The Meadows Foundation, Inc. has pledged $45 million to Meadows School of the Arts and the Meadows Museum, the largest single gift in SMU history. With this commitment, The Meadows Foundation has provided more than $100 million to the University since 1995.
“SMU has enjoyed a long and productive partnership with The Meadows Foundation, one initiated by Algur H. Meadows himself through the endowment of the Meadows School and the creation of the Meadows Museum,” said SMU President R. Gerald Turner.
“The resulting collaboration has enhanced the lives of thousands of students, faculty and members of the local, regional and international communities. This year, as we celebrate both the 50th anniversary of the Meadows Museum and the centennial of SMU’s opening, we are honored to accept a gift that will continue this extraordinary partnership.”
The $45 million gift, the largest in The Meadows Foundation’s history, includes $25 million to support goals and programs at the Meadows Museum, which houses one of the largest and most comprehensive collections of Spanish art outside Spain. The gift designates $13 million for exhibitions, education programs and initiatives; $6 million for acquisitions; and $6 million for an acquisition challenge grant. In addition, the gift will help the Museum expand relationships with international cultural institutions and enhance its reputation as the center for Spanish art in the United States.
The Meadows Foundation gift also designates $20 million to the Meadows School to support its goal to lead the nation in arts education. The funding will be used to attract and retain top faculty and students, create and maintain innovative programs of national importance and provide enhanced studio, gallery and state-of-the-art classroom spaces. The gift designates $12 million for facility enhancements, including a $10 million challenge grant, and $8 million for student and faculty recruitment and retention, as well as new strategic initiatives.
“Algur H. Meadows’ vision of an innovative school of the arts and a museum of international distinction has been realized in the Meadows School of the Arts and the Meadows Museum,” said Linda P. Evans, president and CEO of The Meadows Foundation. “This historic gift recognizes their remarkable transformations over the past two decades, as well as the talented leadership in place at SMU. It also serves as a strategic investment in the dynamic futures of the Meadows School of the Arts and the Meadows Museum, serving diverse audiences around the globe.”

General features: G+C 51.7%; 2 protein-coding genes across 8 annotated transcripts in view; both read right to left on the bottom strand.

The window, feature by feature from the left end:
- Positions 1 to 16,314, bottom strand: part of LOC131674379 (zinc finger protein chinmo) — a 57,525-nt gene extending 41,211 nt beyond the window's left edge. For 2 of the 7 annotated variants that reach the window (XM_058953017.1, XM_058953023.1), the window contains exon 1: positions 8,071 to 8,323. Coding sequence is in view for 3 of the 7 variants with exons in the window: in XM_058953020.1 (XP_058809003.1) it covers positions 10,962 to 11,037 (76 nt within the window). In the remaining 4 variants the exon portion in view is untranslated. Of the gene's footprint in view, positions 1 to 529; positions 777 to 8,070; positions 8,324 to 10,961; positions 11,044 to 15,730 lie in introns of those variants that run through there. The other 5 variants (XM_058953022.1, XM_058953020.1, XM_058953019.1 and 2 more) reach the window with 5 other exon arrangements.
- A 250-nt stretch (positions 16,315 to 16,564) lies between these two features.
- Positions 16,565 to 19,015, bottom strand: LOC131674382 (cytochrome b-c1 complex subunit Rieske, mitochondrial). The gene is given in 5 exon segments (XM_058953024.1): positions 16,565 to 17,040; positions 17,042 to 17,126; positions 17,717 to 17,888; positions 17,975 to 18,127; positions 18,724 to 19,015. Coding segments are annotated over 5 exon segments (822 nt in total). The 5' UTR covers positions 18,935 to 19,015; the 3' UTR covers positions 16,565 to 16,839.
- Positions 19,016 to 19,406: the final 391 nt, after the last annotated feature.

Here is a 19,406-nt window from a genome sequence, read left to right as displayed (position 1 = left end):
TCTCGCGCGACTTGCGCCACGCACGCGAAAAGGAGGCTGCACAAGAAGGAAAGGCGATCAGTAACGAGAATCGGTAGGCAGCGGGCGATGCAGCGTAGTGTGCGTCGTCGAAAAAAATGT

The Meadows School was named in 1969 in honor of Algur H. Meadows, its primary benefactor. The School offers undergraduate and graduate degrees in advertising, art, art history, arts management, communication studies, creative computing, dance, film and media arts, journalism, music and theatre.
“This generous gift will help the Meadows School to maintain and continue its historic journey as a national model for arts education,” said Sam Holland, Algur H. Meadows dean. “We are honored to reflect Algur Meadows’ legacy with a School that continues to create and maintain important programs and initiatives in the arts.”
In 1962 Dallas businessman and philanthropist Algur H. Meadows donated funds to establish a museum at SMU to house his private collection of Spanish paintings. The Meadows Museum in Owen Arts Center opened to the public in 1965. With a $20 million gift from The Meadows Foundation in 1998, its largest gift at that time, a new museum building was constructed on campus to provide an appropriate home for the internationally acclaimed and growing Spanish art collection.
Important international relationships formed since then include the 2010 partnership with the Museo Nacional del Prado of Madrid, enabling loans of important paintings, jointly organized exhibitions and international fellowships for pre- and post-doctoral scholars specializing in Spanish art. Funds from The Meadows Foundation also have made possible the continued acquisition of masterpieces such as Portrait of Mariano Goya, the Artist’s Grandson, by Francisco José de Goya y Lucientes. Today the Museum is home to works ranging from the 10th to the 21st centuries.